Steven Spielberg has directed two films since turning 65 and they have done $127 million domestically between the two of them. Francis Ford Coppola hasn’t directed a movie I’ve heard of since 2007’s Youth Without Youth. Maybe you’ve heard of Twixt or Tetro (which, incidentally, also starred Ehrenrich), but I can’t say that I have. While it might seem like Martin Scorsese’s films are doing well at the box office, that notion is somewhat disabused when you realize that the budgets he’s getting are shrinking rapidly. His 2011 film Hugo had a reported $170 million budget. His 2013 film, The Wolf of Wall Street, had a $100 million budget and his latest project, the yet-to-be-released Silence, has a $50 million budget.

Like most other people in their 30s and 40s, I’ve joked with friends about how far Robert DeNiro has fallen. In his heyday, DeNiro was a box office draw, playing Vito Corleone, Jake LaMotta, Al Capone and Travis Bickle. Now, he plays Zac Efron’s wacky, sex-crazed grandfather in a poorly conceived, poorly reviewed road trip movie, Dirty Grandpa. I don’t know whether he has several castles in Europe that he has to pay for, ala Nic Cage, whether he loves acting and these are the only roles available to him or has simply stopped caring about the quality of his product, but something is going on with DeNiro.*

* I had originally added Al Pacino’s name to this paragraph, but then scratched it. You want to know why? The most money an Al Pacino vehicle has ever earned at the box office is The Godfather. 1972’s The Godfather. And The Godfather wasn’t exactly Jaws or Star Wars in this respect either; it only earned $134 million. And while this is nothing to sneeze at, particularly in 1972, the fact that Pacino hasn’t even starred in a movie that has come close to topping that amount in the 44 years that have followed is quite shocking. He has only appeared in three movies that have grossed north of $100 million: The Godfather, Dick Tracy (also starring Beatty), and Ocean’s 13. Rounding out his top 5 are Any Given Sunday and, gulp, Adam Sandler’s Jack and Jill.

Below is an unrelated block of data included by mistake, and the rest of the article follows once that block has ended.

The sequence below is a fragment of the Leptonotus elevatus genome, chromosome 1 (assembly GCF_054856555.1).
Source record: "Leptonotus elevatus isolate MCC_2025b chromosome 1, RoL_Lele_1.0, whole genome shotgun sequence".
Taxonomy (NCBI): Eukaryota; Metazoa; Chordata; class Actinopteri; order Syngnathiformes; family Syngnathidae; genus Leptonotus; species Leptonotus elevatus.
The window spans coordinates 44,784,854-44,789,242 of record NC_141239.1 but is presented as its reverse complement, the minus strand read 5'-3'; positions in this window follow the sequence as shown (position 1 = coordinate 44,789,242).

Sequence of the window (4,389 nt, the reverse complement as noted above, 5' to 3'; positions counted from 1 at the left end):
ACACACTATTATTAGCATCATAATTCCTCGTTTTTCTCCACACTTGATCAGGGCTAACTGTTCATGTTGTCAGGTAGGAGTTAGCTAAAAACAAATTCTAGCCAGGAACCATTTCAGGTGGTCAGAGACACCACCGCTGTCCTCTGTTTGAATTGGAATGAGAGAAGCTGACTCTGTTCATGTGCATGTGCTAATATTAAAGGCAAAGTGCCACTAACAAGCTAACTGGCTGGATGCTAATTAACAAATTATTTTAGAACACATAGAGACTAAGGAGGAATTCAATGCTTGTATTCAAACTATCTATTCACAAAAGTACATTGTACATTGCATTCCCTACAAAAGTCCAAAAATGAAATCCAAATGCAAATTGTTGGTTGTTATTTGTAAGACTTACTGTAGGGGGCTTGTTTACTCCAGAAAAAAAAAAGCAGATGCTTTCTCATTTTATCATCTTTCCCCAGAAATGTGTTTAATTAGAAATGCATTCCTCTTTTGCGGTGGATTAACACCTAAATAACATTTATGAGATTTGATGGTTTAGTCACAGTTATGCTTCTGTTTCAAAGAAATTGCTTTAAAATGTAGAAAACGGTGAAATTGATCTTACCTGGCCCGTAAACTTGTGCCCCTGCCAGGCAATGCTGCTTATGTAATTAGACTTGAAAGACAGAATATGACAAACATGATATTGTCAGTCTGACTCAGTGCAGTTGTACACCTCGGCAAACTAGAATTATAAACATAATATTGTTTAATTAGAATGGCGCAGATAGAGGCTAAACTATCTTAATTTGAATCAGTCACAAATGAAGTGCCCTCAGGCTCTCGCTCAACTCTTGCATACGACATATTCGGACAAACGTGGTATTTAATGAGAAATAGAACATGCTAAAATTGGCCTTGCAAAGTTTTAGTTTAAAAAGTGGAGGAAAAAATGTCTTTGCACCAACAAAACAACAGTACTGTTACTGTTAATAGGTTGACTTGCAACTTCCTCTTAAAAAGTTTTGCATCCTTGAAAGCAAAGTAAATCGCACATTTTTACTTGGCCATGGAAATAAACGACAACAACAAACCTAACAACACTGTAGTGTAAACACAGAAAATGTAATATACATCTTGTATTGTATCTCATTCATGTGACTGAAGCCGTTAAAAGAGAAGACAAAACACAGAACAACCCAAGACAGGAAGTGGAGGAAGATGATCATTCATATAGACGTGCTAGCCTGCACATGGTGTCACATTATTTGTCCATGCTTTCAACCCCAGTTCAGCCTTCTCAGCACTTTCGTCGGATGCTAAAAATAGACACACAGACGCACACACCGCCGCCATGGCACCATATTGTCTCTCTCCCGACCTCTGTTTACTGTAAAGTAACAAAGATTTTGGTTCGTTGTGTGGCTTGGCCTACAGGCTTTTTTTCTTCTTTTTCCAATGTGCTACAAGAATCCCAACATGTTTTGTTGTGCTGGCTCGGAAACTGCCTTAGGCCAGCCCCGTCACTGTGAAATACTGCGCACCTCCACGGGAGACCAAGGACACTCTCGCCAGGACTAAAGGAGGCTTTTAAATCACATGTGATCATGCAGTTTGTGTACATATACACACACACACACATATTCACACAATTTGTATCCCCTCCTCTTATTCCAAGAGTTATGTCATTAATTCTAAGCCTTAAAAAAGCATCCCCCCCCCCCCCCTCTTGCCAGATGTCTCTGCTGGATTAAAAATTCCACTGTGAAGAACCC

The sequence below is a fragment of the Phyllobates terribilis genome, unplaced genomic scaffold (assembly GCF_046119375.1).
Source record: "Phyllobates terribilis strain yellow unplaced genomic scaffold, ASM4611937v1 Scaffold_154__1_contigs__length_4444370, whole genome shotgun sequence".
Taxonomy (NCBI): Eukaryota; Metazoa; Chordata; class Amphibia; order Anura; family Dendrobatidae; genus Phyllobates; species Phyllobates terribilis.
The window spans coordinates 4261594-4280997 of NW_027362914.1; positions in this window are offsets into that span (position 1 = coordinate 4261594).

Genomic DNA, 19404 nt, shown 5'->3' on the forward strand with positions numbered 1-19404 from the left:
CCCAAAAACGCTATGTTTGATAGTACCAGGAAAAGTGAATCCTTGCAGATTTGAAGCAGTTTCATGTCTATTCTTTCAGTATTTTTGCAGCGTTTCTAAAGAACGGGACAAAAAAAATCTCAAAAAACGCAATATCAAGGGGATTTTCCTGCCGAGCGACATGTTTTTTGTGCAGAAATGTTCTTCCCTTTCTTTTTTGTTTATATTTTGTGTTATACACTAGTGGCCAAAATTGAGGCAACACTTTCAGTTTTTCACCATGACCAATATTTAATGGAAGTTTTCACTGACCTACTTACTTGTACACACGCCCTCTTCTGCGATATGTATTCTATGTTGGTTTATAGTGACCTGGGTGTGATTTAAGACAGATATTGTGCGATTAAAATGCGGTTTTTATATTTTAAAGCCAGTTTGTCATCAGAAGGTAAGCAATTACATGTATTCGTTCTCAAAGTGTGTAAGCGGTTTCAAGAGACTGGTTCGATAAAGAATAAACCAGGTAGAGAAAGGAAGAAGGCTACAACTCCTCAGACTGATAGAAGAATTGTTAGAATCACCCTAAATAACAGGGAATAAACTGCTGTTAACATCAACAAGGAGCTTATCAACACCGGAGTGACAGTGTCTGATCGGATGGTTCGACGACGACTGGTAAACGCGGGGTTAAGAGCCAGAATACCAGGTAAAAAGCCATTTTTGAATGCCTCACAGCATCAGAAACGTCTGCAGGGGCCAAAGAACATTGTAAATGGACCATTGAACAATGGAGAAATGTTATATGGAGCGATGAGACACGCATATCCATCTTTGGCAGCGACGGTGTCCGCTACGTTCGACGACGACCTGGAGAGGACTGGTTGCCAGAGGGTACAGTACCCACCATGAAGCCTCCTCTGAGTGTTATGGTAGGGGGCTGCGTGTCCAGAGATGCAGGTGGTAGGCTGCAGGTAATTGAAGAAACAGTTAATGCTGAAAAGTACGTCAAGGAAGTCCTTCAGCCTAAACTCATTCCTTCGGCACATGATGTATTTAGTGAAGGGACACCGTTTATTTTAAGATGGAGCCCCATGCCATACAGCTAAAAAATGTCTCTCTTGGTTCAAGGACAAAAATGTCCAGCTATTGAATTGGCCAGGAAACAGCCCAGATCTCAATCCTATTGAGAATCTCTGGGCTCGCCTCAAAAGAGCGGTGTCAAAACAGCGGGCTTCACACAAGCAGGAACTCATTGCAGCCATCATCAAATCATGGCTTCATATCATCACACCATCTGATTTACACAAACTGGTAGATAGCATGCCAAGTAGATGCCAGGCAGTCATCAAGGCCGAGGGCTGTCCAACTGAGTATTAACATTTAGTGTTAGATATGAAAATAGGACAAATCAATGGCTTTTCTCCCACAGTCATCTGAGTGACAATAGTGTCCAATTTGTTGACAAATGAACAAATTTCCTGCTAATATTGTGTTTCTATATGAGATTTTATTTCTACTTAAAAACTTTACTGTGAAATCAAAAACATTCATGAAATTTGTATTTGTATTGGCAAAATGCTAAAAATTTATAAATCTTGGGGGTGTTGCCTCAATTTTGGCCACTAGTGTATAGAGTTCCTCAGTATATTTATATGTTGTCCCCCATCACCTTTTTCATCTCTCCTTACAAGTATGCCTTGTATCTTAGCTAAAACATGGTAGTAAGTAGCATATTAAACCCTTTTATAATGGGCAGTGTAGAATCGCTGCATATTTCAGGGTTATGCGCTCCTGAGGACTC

A similar thing has happened with directors of DeNiro’s generation. When you look at the directors who were part of the late 60s and early 70s’ ‘New Hollywood’, you see a variety of names that are now, essentially, art house auteurs. No one on that list is making any money with their current projects… except Eastwood.

(As an aside, famed director Robert Altman’s films grossed $278 million–total!–for his career! That’s less than The Hunger Games – Mockingjay Part 2 alone made!)

Logically, I should be willing to surmise that this is the case because only like five films make money per year now, but my knowledge of how Hollywood works actually gets in the way of me doing so.

For years, directors were the 800-pound gorillas on their projects. If Spielberg wanted something, he got it. However, at some point in the last fifteen years, the studios realized that they wanted more control, more say and more power over the way their releases turned out. Sure, there is a market for a finally crafted Scorsese project, but that is now a much more secondary revenue stream than the big tent poles. On those big tent poles, the studios are looking for material that appeals to the masses. Sure, it’s cookie-cutter filmmaking, but Marvel has made billions of dollars by sticking to the exact same formula for every one of their superhero movies, so who am I to denigrate that business model?

Problems arise, however, when directors begin to try to break out of the mold that has been created by the studios. So what are the studios doing to reduce the odds of this happening? They are hiring younger, almost inexperienced directors to helm their biggest films.

Colin Trevorrow directed a very small indie film called Safety Not Guaranteed and was then tapped to take the reigns for Jurassic World and Gareth Edwards directed a $500,000 movie called Monsters and he followed that up by directing the $160 million Godzilla reboot. Why? Because the studios feel like they have more control that way. While it’s tempting to envision Eastwood directing a Plastic Man movie, there’s no way that the studio executives would put up with his wants and desires. Trevorrow and Edwards were simply happy to be there. Eastwood’s been there and done that; he wants more than to simply work.

The real question going forward is whether any director over the age of 65 will ever be the driving force behind a smash hit again.